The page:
- The Enterprise
- The Recorder
The La Plata Volunteer Fire Department was bustling with activity last Saturday during a bone marrow drive set up in hopes of finding a donor for Adam Lumpkins, a 5-year-old King George, Va., boy who has been battling leukemia nearly his whole life.
This Saturday, the effort will move to the Mechanicsville Volunteer Fire Department where another bone marrow donor drive will be held. The boy’s parents are originally from the Mechanicsville area and have relatives serving with the fire department and rescue squad there.
Jamie Lumpkins, Adam’s mother, remembers being awakened by Adam’s screams at 4 in the morning in December 2008.
He was about 18 months old and “screaming for no apparent reason,” she said.
Jamie, a career paramedic with Charles County, and her husband, Chris, a professional firefighter at Fort Belvoir, are also parents of Christopher, now 9, and Raegan, now 8.
His parents thought Adam was probably just coming down with something. Jamie took him to the pediatrician who determined the boy, who was running a fever, probably had an ear infection.
When they weighed Adam, Jamie noticed a rash on his legs and with her paramedic experience, she knew Adam had a low red blood cell count.
On Christmas Eve 2008, Adam was diagnosed with pre-B cell acute lymphoblastic leukemia.
He started chemotherapy, but it wasn’t going to be that straightforward. There have been setbacks.
Adam came down with a respiratory problem, and chemotherapy had to be halted while he fought that. Later he had pneumonia and had to stop chemo again.
He had a bowel infection and had 6 inches of his bowel removed, again halting chemo. His gall bladder had to be removed and he was taken off chemotherapy.
Earlier this month, Adam complained of headaches and doctors found that the cancer had spread to his cerebral spinal fluid and the lining of his brain.
A bone marrow transplant is needed.
Siblings are the best bet, but neither Christopher or Raegan matched. No one in his immediate family was a match.
The Lumpkins’ friends and family who make up the group Praying for Adam launched bone marrow drives in La Plata and Mechanicsville.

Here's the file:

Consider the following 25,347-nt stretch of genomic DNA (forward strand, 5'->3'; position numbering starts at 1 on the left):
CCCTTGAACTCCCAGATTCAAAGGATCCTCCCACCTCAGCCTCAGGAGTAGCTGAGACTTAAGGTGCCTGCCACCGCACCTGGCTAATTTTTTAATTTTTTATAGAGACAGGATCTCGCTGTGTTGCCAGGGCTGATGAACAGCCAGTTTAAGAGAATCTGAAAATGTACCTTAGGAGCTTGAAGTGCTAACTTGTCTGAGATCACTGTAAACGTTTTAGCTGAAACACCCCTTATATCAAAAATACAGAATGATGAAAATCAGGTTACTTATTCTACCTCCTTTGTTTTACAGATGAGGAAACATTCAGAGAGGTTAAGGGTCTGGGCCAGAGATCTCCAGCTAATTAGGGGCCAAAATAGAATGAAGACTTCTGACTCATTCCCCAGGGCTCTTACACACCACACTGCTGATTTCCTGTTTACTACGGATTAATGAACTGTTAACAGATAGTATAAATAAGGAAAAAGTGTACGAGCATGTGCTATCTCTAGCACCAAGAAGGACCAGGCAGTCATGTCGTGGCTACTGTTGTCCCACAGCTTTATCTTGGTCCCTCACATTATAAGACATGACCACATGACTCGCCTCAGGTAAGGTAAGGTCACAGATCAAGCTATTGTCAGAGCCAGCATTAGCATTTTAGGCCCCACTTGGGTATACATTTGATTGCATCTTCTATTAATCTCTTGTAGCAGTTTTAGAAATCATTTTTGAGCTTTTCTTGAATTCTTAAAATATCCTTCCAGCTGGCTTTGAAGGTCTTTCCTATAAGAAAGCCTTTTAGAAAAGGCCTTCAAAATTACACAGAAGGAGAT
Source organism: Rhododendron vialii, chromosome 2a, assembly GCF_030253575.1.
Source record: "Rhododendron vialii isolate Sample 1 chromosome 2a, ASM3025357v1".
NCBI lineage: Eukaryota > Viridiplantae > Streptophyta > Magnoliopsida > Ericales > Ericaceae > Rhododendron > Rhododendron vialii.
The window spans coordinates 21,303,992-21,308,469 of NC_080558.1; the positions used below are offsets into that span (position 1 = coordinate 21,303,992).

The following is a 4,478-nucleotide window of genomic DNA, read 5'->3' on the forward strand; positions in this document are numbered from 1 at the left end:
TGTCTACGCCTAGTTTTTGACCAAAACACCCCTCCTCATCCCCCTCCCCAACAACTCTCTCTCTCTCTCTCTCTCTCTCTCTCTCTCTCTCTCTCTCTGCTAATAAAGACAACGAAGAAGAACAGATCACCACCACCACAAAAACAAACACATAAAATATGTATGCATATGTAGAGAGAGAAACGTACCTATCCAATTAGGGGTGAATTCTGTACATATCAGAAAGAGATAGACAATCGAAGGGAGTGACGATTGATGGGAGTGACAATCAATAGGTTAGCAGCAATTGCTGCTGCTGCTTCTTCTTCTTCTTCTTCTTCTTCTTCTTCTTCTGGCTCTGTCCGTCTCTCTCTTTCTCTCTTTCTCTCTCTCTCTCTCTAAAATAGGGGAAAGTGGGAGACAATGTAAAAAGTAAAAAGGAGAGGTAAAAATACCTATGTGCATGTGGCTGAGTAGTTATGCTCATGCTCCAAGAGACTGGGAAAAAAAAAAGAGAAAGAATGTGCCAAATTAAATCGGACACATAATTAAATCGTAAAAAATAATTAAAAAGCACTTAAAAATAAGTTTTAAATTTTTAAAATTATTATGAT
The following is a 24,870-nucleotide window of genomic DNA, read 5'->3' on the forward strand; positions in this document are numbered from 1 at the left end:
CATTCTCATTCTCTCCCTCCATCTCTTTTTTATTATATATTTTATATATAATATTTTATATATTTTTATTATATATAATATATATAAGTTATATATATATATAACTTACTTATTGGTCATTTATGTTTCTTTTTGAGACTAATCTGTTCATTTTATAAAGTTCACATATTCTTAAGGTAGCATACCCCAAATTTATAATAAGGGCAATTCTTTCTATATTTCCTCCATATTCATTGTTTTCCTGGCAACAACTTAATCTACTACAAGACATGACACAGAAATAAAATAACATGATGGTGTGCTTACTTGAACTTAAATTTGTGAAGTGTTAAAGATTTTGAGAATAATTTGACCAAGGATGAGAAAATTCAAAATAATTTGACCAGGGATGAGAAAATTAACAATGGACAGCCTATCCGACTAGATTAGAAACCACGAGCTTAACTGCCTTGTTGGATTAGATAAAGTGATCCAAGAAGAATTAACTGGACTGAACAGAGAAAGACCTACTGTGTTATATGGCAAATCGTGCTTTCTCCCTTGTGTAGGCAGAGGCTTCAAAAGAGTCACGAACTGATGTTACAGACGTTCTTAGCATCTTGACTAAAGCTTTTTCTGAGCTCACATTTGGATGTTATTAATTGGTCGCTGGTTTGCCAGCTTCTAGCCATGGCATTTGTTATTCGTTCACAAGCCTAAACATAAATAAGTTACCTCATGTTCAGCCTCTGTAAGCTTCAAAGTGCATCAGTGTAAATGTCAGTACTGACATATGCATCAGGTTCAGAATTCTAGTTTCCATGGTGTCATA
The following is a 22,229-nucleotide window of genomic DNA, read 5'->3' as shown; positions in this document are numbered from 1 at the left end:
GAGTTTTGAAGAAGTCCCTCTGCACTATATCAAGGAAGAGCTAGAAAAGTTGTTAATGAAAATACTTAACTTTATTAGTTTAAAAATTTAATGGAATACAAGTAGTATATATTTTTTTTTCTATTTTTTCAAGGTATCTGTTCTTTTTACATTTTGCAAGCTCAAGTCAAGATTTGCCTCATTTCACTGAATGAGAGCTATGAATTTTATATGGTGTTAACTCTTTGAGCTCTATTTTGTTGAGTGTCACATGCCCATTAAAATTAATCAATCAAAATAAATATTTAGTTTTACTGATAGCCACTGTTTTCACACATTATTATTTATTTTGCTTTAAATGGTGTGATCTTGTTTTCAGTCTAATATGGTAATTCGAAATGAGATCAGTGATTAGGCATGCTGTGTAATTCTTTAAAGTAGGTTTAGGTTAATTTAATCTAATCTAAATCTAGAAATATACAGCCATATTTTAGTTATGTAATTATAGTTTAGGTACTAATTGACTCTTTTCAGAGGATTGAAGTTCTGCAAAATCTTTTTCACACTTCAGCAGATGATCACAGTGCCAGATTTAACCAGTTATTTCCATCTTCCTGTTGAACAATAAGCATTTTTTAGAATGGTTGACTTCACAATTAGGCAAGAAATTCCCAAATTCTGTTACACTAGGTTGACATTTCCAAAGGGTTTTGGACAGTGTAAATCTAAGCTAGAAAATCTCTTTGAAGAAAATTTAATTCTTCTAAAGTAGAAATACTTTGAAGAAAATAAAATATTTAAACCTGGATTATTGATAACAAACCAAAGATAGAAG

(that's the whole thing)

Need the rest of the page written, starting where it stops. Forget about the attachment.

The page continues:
“One in 560” can be a match, Jamie said.
The drives are being held to find a match for Adam, but information collected at the drives will go toward the national registry through www.bethematch.org.
“Jamie and Chris have spent their lives helping other people,” said Liz Caswell, one of the organizers of the events and the couple’s friend. “We are asking for the community that they help, help them during this tough time.”
During Saturday’s drive at the La Plata firehouse, 340 kits were collected.
Donors had to fill out a form and swab the inside of their cheeks. But even those who could not donate still found a way to support the family.
“It was definitely bigger than we expected,” Caswell said. “So many people came by to buy a T-shirt or [visit] the bake sale.”
Donors like Erin Zust and her husband, Bryan, of Bel Alton didn’t know the Lumpkinses personally but read about the drive on Facebook. As parents of a 7-year-old daughter, Brianna, they realized they are lucky to have a healthy child.
“We would want someone to do it for us,” said Erin Zust, adding that her mother-in-law died of leukemia and that was another reason the couple decided to join the registry. “It just seems like the right thing to do.”
Marie Clarke doesn’t know the Lumpkinses, but when she learned about the drive on Facebook, she dropped by to donate.
Caswell said the Lumpkinses carry on and try to stay strong for their kids — their fourth child is due in February.
“I’ve never heard them say, ‘Why me?’ They keep going and do what they have to do and stay positive,” Caswell said.
Chris Lumpkins said that the fight is “exhausting,” but Adam tries to keep his spirits up.
“He’s a happy child,” Chris said. “When he feels bad, he does his best to be happy. He’s so strong.”
When Adam was diagnosed, Chris’ first thought was that the couple would and could face it alone, but the support from friends and family and even strangers has been “very humbling.”
“You can say ‘thanks’ but it’s not enough,” he said.